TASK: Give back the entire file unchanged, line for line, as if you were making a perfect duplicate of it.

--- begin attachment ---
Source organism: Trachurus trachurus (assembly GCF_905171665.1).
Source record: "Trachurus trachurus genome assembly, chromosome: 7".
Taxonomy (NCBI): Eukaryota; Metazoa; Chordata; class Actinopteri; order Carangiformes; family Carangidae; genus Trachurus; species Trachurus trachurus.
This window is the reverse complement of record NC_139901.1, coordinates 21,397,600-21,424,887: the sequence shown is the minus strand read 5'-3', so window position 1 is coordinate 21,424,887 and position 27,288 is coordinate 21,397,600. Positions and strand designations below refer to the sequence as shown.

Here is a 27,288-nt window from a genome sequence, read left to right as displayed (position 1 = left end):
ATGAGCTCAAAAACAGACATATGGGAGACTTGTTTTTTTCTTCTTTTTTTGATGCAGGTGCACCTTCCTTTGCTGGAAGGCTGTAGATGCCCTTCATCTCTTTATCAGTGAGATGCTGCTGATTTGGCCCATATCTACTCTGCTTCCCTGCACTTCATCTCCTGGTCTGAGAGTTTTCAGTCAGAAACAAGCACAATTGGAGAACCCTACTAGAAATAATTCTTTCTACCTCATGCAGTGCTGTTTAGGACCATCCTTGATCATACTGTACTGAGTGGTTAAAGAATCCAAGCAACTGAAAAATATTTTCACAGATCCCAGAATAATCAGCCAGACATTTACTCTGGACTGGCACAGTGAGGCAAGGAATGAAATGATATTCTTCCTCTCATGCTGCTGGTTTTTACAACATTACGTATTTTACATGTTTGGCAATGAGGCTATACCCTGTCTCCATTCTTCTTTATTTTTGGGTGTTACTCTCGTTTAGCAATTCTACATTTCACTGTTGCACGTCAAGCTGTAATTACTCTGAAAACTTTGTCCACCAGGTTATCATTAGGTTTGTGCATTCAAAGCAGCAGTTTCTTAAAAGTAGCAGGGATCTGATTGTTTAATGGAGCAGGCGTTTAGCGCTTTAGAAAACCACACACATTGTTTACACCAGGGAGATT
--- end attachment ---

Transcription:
Source organism: Trachurus trachurus (assembly GCF_905171665.1).
Source record: "Trachurus trachurus genome assembly, chromosome: 7".
Taxonomy (NCBI): Eukaryota; Metazoa; Chordata; class Actinopteri; order Carangiformes; family Carangidae; genus Trachurus; species Trachurus trachurus.
This window is the reverse complement of record NC_139901.1, coordinates 21,397,600-21,424,887: the sequence shown is the minus strand read 5'-3', so window position 1 is coordinate 21,424,887 and position 27,288 is coordinate 21,397,600. Positions and strand designations below refer to the sequence as shown.

Here is a 27,288-nt window from a genome sequence, read left to right as displayed (position 1 = left end):
ATGAGCTCAAAAACAGACATATGGGAGACTTGTTTTTTTCTTCTTTTTTTGATGCAGGTGCACCTTCCTTTGCTGGAAGGCTGTAGATGCCCTTCATCTCTTTATCAGTGAGATGCTGCTGATTTGGCCCATATCTACTCTGCTTCCCTGCACTTCATCTCCTGGTCTGAGAGTTTTCAGTCAGAAACAAGCACAATTGGAGAACCCTACTAGAAATAATTCTTTCTACCTCATGCAGTGCTGTTTAGGACCATCCTTGATCATACTGTACTGAGTGGTTAAAGAATCCAAGCAACTGAAAAATATTTTCACAGATCCCAGAATAATCAGCCAGACATTTACTCTGGACTGGCACAGTGAGGCAAGGAATGAAATGATATTCTTCCTCTCATGCTGCTGGTTTTTACAACATTACGTATTTTACATGTTTGGCAATGAGGCTATACCCTGTCTCCATTCTTCTTTATTTTTGGGTGTTACTCTCGTTTAGCAATTCTACATTTCACTGTTGCACGTCAAGCTGTAATTACTCTGAAAACTTTGTCCACCAGGTTATCATTAGGTTTGTGCATTCAAAGCAGCAGTTTCTTAAAAGTAGCAGGGATCTGATTGTTTAATGGAGCAGGCGTTTAGCGCTTTAGAAAACCACACACATTGTTTACACCAGGGAGATT